About two-thirds, or 66 percent, of consumers in the United Kingdom are happy to receive direct marketing if it is relevant to them, according to the Direct Marketing Association (UK) Ltd.'s first-ever study dealing with consumer perceptions of DM.
The study was released this week at the International Direct Marketing Fair, taking place at Earl's Court in London.
The findings also revealed four personality types involving attitudes to direct marketing:
· Open all hours: younger, generally female consumers receptive to direct marketing. They pick and choose, being quick to reject marketing that doesn't impress but slow to throw away customer magazines.
· Pragmatists: usually midmarket consumers in the family life stage. They are concerned with value for money and are the most likely to welcome and respond to DM.
· Pressured Butterflies: likely to be older, upmarket and female. They value fast response, preferring newspapers and magazines as a source of marketing information.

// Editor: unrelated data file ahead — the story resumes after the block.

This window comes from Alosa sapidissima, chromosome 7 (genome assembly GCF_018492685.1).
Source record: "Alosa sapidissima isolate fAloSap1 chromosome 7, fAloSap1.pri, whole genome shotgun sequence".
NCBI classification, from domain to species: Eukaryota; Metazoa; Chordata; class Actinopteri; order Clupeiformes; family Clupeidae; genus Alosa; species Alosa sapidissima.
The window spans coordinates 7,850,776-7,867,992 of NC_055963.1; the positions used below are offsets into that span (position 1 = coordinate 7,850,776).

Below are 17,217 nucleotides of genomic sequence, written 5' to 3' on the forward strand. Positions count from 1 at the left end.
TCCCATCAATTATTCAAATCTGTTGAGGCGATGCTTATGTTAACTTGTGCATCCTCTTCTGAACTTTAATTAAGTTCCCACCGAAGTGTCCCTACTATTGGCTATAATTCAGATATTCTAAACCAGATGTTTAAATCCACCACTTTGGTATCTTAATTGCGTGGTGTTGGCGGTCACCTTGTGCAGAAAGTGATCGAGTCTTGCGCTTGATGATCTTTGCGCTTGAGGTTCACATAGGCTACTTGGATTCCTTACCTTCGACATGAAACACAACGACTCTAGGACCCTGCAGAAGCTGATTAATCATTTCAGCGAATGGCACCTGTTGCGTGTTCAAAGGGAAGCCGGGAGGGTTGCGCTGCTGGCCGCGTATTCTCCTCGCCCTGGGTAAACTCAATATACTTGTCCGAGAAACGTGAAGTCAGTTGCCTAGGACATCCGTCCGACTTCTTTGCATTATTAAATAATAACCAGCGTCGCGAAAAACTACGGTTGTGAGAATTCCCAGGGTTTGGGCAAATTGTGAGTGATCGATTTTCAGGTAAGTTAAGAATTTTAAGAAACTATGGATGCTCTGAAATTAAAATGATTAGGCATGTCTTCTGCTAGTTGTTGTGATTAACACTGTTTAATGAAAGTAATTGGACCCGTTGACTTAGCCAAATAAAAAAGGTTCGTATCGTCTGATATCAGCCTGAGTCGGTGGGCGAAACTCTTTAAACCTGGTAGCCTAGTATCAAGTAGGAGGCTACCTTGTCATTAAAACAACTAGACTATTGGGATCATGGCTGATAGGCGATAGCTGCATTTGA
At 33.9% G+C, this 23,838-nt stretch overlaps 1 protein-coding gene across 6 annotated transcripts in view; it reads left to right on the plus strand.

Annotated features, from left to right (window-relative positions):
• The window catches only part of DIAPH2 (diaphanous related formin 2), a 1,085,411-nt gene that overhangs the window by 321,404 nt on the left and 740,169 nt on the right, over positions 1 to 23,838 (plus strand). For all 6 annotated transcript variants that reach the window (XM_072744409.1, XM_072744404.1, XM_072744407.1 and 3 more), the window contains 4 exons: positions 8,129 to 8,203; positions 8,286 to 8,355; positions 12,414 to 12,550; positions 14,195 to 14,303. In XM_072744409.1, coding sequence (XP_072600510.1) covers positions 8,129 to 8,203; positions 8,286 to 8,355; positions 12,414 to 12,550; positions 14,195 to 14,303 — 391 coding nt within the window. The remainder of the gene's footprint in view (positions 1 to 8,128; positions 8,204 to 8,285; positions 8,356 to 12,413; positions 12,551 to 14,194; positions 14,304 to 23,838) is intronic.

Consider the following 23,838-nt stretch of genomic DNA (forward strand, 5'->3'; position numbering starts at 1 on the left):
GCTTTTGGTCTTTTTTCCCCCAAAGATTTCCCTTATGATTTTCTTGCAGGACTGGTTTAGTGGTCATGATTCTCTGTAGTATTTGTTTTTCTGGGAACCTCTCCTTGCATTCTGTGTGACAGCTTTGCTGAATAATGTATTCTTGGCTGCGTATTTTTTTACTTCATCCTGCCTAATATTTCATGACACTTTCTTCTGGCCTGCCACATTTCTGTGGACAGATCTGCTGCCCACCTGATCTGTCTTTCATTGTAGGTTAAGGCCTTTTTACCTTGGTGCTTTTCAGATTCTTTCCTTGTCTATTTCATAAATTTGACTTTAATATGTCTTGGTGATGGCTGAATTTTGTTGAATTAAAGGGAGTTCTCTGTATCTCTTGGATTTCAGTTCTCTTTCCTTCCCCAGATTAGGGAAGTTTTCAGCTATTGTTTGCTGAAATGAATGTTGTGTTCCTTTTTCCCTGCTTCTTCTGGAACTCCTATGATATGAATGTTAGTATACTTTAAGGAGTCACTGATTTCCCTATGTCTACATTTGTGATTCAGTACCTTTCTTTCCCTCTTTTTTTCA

· Guarded Privatists: probably retired and male, they tend to dislike targeted communications, preferring to obtain consumer information from television and radio advertising.
The research was conducted by the Future Foundation and consisted of 762 face-to-face interviews, representing the demographics of the UK's adult population, and 505 completed diaries. Other findings:
· More than half of consumers (57 percent) have purchased through or requested further information from direct marketing.
· 35 percent of respondents claim that personal contact is the most important factor when dealing with companies.
· Consumers get just under five direct marketing communications daily, yet half underestimated this volume, suggesting that consumers do not feel swamped by DM.
· Nearly one-third of direct mail recipients made a purchase, requested more information or filed the document for future use.
· Customer magazines are the most-liked DM medium, with 45 percent holding onto them or responding in some way.
· Home shopping material is most likely to be filed for further use, with nearly 40 percent filing the material or asking for more information.
· E-mail marketing also scored highly, with 30 percent filing, requesting further information or buying.
Melissa Campanelli covers postal news, CRM and database marketing for DM News and DMNews.com. To keep up with the latest developments in these areas, subscribe to our daily and weekly e-mail newsletters by visiting www.dmnews.com/newsletters